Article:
When we were kids, it was all about the ?no.?
In our first years, ?no? was our favourite response. Come indoors. No. Put away your toys. No. Eat your spinach. No, no, no!
No was a bad word.
Once we left the preschool years, though, that ?no? became a shining star?a goal to pursue, a standard, an ideal. ?It’s okay to say no,? said the teachers and parents and the safety films we watched every year in elementary school assemblies. ?No? to strangers. ?No? to adults bearing treats and strange requests. ?No? was a fallback, a safety lock. We had the power and we could use it.
As we moved into the upper grades, ?no? morphed into cool. Say ?no? to drugs, underage drinking, teen sex, bullying, and texting while driving. Say ?no? to the bad and live your life. Be safe, be cool, be happy. Just say ?no.?
Then something happened. We reached adulthood, and somehow ?no? had become the bad guy once again. Why, I’m not sure. Yet we all know It’s true, even if we don’t outright say it: we’re not supposed to say no anymore. Turning down volunteer requests from the kids? school feels wrong. Saying ?no? to that board position or the chance to spearhead the office fundraising auction seems selfish. And skipping that party is just silly, right?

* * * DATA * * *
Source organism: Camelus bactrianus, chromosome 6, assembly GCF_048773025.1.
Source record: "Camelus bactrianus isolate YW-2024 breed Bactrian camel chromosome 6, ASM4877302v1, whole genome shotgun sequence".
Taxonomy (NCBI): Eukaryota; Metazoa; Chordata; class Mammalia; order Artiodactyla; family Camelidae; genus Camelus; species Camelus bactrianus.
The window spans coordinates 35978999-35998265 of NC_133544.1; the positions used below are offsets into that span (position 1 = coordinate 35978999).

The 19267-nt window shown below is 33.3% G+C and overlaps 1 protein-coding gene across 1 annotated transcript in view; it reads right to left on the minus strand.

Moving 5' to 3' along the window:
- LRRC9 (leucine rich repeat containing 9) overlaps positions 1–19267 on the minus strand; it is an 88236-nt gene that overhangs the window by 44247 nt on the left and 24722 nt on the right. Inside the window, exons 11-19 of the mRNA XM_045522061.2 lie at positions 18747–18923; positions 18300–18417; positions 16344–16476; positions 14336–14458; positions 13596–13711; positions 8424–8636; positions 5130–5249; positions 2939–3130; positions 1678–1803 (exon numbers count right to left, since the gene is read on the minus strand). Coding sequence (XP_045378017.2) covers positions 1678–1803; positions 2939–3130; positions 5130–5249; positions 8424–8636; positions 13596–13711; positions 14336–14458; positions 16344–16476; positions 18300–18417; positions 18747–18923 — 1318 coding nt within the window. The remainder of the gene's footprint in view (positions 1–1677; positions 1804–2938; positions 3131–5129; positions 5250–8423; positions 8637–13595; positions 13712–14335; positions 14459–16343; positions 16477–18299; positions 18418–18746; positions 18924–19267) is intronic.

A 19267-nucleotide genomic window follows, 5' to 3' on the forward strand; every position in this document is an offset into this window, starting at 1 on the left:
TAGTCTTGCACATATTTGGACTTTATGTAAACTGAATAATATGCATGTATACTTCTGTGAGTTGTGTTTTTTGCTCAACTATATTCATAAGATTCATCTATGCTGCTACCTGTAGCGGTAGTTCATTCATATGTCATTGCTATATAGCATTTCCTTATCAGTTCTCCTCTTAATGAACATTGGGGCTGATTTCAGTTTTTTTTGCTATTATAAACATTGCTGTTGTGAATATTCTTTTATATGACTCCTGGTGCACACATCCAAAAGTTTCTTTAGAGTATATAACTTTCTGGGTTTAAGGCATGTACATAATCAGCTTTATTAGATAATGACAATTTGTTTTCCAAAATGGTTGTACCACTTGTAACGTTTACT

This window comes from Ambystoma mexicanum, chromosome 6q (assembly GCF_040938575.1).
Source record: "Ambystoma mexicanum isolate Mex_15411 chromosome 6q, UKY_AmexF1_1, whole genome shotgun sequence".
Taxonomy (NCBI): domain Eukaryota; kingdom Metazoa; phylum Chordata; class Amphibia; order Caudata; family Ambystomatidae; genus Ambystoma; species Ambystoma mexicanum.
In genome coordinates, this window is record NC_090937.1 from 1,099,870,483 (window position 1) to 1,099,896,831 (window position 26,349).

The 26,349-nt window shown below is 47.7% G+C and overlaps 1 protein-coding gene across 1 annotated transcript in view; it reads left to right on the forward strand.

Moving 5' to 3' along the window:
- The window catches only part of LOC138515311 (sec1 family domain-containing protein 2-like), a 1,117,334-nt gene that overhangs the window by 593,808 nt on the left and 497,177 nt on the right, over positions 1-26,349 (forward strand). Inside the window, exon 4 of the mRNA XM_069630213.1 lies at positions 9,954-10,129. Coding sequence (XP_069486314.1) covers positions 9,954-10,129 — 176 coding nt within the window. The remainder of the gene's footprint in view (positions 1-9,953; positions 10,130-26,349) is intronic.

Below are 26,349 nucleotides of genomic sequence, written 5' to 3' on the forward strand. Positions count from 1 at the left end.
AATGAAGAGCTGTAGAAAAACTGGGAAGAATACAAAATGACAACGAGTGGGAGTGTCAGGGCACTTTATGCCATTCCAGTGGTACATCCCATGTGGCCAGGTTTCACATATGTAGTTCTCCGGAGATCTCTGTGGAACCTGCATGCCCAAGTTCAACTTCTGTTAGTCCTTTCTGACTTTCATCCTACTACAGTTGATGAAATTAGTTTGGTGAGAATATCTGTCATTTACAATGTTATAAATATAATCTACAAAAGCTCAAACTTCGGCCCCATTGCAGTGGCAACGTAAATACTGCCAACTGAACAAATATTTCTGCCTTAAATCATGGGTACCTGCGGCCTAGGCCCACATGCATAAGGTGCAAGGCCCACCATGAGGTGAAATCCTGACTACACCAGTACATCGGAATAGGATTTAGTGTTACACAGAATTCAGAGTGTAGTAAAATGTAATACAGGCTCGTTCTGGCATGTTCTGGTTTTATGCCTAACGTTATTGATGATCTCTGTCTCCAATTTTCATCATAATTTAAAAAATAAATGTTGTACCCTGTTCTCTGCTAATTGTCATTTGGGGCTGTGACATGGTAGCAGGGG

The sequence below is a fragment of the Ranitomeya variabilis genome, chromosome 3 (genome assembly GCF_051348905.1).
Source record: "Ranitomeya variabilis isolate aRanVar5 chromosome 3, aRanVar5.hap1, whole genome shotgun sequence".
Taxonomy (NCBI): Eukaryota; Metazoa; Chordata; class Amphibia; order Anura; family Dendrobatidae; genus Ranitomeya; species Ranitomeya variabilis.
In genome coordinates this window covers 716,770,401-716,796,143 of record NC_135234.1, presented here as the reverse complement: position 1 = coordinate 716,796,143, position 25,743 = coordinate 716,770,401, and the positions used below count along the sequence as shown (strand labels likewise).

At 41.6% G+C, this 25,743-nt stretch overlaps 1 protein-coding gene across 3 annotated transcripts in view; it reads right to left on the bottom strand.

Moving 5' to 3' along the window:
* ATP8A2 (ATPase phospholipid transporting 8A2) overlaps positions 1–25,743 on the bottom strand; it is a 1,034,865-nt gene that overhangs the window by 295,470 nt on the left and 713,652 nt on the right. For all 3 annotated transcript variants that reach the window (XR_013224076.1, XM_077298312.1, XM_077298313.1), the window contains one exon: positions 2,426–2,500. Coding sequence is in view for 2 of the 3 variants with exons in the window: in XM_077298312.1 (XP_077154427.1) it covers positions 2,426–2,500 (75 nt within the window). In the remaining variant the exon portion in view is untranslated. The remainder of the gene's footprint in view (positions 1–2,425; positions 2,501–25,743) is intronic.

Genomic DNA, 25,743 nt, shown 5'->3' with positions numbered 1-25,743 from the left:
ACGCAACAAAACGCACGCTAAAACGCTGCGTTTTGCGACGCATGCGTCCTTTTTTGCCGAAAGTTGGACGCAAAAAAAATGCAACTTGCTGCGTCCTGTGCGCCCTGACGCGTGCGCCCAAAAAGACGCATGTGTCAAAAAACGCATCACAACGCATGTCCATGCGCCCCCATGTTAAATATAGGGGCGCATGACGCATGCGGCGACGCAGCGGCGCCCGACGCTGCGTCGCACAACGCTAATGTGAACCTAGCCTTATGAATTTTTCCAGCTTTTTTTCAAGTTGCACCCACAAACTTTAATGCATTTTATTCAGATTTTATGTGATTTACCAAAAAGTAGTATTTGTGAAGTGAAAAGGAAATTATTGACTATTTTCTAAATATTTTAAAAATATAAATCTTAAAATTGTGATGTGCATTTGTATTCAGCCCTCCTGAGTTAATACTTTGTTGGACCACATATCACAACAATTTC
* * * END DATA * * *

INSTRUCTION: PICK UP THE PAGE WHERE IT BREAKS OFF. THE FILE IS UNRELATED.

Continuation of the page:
Intrinsically, there’s nothing wrong with volunteering or getting involved or taking on another social commitment?they’re all good things, things we want for ourselves and the community. And yet sometimes, the urge to say ?yes? can overtake our lives.
Sometimes, it feels as though we’re always going. Every second of our lives has been scheduled or planned or allocated, and even the things we were looking forward to have become a chore, one more thing we have to do. we’re overwhelmed with work and worry. Life has turned into the proverbial hamster wheel. We not only can’t win, we can’t even take a step forward.
That’s when we need?for our own survival?to relearn the skill of saying ?no.? Of realizing that we have limits. That we have priorities. That we can’t be all things to all people. That It’s okay to pause, think, and say ?no,? freely and without guilt. That It’s only by saying ?no? that we can get ourselves into a condition that will allow us to someday give an honest ?yes.?
No, I can’t take on one more thing. No, I’d love to come but I’ve got a prior commitment. No, I’m already at capacity. No, my family/studies/work have to come first. No, I’ll give everything I have, but I can’t give more than that.
And whether we’re little kids turning down strangers with candy or grown-ups trying to take the reins of our own lives, It’s okay to say ?no.?